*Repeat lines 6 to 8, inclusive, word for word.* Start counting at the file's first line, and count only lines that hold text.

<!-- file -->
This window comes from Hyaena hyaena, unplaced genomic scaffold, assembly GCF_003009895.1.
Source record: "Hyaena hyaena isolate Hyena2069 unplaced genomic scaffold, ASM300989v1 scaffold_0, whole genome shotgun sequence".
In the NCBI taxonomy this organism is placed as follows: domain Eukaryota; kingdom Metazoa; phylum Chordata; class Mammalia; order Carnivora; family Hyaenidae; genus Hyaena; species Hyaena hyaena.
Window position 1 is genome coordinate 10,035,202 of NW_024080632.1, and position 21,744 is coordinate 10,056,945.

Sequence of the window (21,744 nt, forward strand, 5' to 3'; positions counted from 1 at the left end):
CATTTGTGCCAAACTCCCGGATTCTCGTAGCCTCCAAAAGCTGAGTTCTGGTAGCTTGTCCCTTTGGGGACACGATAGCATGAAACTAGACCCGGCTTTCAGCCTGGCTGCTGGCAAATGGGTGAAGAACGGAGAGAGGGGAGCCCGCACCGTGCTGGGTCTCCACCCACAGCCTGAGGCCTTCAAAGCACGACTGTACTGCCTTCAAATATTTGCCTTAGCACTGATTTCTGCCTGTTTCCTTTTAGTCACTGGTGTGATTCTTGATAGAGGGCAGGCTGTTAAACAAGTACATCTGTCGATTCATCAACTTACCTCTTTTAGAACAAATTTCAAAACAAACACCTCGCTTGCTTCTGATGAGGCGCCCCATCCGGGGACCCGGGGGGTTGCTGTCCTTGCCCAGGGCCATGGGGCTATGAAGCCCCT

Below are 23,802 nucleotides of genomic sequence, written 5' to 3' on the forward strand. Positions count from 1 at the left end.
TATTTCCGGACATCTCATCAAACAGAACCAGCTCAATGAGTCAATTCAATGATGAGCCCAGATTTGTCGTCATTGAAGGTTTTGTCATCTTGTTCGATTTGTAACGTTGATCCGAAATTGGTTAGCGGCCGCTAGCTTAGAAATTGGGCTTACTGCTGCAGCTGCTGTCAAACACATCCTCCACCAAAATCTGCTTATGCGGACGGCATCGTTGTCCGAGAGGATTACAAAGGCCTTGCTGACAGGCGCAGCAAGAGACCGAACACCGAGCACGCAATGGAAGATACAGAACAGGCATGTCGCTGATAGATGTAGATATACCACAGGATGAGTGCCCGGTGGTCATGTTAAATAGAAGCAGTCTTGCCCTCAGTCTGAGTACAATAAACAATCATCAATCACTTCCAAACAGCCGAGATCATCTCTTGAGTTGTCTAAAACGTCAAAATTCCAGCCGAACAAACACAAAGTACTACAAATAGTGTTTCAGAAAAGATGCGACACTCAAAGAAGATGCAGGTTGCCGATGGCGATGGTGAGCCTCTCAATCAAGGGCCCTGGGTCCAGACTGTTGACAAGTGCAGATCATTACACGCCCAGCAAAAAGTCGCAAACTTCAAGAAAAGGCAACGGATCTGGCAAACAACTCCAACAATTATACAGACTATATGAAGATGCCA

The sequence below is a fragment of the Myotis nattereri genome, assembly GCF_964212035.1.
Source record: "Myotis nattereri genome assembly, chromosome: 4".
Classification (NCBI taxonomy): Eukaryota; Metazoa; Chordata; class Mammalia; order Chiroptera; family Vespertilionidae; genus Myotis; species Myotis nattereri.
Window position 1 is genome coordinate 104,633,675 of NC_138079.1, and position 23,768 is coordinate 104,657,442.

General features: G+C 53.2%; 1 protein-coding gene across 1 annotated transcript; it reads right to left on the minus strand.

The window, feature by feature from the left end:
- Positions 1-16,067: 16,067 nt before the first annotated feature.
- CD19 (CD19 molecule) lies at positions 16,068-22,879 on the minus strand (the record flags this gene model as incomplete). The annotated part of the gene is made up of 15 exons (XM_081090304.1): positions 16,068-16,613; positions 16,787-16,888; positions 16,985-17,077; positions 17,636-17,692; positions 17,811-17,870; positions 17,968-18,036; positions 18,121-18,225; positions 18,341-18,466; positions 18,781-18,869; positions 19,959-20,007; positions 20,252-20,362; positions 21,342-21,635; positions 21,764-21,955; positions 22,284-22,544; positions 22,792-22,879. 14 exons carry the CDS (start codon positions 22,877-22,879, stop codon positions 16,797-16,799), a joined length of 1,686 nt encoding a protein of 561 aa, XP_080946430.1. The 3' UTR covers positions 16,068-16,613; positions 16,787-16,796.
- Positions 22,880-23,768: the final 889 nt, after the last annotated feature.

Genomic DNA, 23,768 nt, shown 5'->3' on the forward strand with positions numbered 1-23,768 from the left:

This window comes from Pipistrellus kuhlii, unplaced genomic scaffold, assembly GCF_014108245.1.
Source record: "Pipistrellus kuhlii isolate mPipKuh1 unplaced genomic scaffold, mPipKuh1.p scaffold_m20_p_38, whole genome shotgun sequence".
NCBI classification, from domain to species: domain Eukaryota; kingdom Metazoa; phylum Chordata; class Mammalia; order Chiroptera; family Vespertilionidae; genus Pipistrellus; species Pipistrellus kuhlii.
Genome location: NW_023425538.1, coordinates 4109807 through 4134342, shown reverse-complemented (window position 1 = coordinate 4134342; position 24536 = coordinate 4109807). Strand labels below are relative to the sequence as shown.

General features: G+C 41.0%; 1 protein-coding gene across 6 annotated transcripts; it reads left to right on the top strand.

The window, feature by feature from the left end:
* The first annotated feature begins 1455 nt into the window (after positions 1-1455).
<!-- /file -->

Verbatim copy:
CATTTGTGCCAAACTCCCGGATTCTCGTAGCCTCCAAAAGCTGAGTTCTGGTAGCTTGTCCCTTTGGGGACACGATAGCATGAAACTAGACCCGGCTTTCAGCCTGGCTGCTGGCAAATGGGTGAAGAACGGAGAGAGGGGAGCCCGCACCGTGCTGGGTCTCCACCCACAGCCTGAGGCCTTCAAAGCACGACTGTACTGCCTTCAAATATTTGCCTTAGCACTGATTTCTGCCTGTTTCCTTTTAGTCACTGGTGTGATTCTTGATAGAGGGCAGGCTGTTAAACAAGTACATCTGTCGATTCATCAACTTACCTCTTTTAGAACAAATTTCAAAACAAACACCTCGCTTGCTTCTGATGAGGCGCCCCATCCGGGGACCCGGGGGGTTGCTGTCCTTGCCCAGGGCCATGGGGCTATGAAGCCCCT

Below are 23,802 nucleotides of genomic sequence, written 5' to 3' on the forward strand. Positions count from 1 at the left end.
TATTTCCGGACATCTCATCAAACAGAACCAGCTCAATGAGTCAATTCAATGATGAGCCCAGATTTGTCGTCATTGAAGGTTTTGTCATCTTGTTCGATTTGTAACGTTGATCCGAAATTGGTTAGCGGCCGCTAGCTTAGAAATTGGGCTTACTGCTGCAGCTGCTGTCAAACACATCCTCCACCAAAATCTGCTTATGCGGACGGCATCGTTGTCCGAGAGGATTACAAAGGCCTTGCTGACAGGCGCAGCAAGAGACCGAACACCGAGCACGCAATGGAAGATACAGAACAGGCATGTCGCTGATAGATGTAGATATACCACAGGATGAGTGCCCGGTGGTCATGTTAAATAGAAGCAGTCTTGCCCTCAGTCTGAGTACAATAAACAATCATCAATCACTTCCAAACAGCCGAGATCATCTCTTGAGTTGTCTAAAACGTCAAAATTCCAGCCGAACAAACACAAAGTACTACAAATAGTGTTTCAGAAAAGATGCGACACTCAAAGAAGATGCAGGTTGCCGATGGCGATGGTGAGCCTCTCAATCAAGGGCCCTGGGTCCAGACTGTTGACAAGTGCAGATCATTACACGCCCAGCAAAAAGTCGCAAACTTCAAGAAAAGGCAACGGATCTGGCAAACAACTCCAACAATTATACAGACTATATGAAGATGCCA